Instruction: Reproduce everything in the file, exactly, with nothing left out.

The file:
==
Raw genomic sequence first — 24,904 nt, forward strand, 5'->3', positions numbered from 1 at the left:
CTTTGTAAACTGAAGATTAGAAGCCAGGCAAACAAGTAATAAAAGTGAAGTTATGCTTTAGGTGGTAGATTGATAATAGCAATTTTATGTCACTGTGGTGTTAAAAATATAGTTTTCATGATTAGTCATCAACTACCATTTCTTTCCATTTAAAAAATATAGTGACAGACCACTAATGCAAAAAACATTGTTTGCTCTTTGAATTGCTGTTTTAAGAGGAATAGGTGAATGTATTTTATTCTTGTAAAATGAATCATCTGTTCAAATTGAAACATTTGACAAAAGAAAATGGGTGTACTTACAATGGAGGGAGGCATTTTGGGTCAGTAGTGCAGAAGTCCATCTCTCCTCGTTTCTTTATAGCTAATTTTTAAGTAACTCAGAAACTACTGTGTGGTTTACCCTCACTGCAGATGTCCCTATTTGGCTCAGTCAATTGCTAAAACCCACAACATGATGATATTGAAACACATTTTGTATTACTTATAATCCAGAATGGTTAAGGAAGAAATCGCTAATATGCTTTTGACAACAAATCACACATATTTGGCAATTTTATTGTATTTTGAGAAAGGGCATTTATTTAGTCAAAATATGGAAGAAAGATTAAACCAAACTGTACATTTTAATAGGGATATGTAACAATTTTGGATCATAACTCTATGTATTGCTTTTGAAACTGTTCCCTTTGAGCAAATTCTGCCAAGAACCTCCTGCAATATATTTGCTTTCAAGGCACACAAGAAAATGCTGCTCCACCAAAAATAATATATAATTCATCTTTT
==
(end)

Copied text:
Raw genomic sequence first — 24,904 nt, forward strand, 5'->3', positions numbered from 1 at the left:
CTTTGTAAACTGAAGATTAGAAGCCAGGCAAACAAGTAATAAAAGTGAAGTTATGCTTTAGGTGGTAGATTGATAATAGCAATTTTATGTCACTGTGGTGTTAAAAATATAGTTTTCATGATTAGTCATCAACTACCATTTCTTTCCATTTAAAAAATATAGTGACAGACCACTAATGCAAAAAACATTGTTTGCTCTTTGAATTGCTGTTTTAAGAGGAATAGGTGAATGTATTTTATTCTTGTAAAATGAATCATCTGTTCAAATTGAAACATTTGACAAAAGAAAATGGGTGTACTTACAATGGAGGGAGGCATTTTGGGTCAGTAGTGCAGAAGTCCATCTCTCCTCGTTTCTTTATAGCTAATTTTTAAGTAACTCAGAAACTACTGTGTGGTTTACCCTCACTGCAGATGTCCCTATTTGGCTCAGTCAATTGCTAAAACCCACAACATGATGATATTGAAACACATTTTGTATTACTTATAATCCAGAATGGTTAAGGAAGAAATCGCTAATATGCTTTTGACAACAAATCACACATATTTGGCAATTTTATTGTATTTTGAGAAAGGGCATTTATTTAGTCAAAATATGGAAGAAAGATTAAACCAAACTGTACATTTTAATAGGGATATGTAACAATTTTGGATCATAACTCTATGTATTGCTTTTGAAACTGTTCCCTTTGAGCAAATTCTGCCAAGAACCTCCTGCAATATATTTGCTTTCAAGGCACACAAGAAAATGCTGCTCCACCAAAAATAATATATAATTCATCTTTT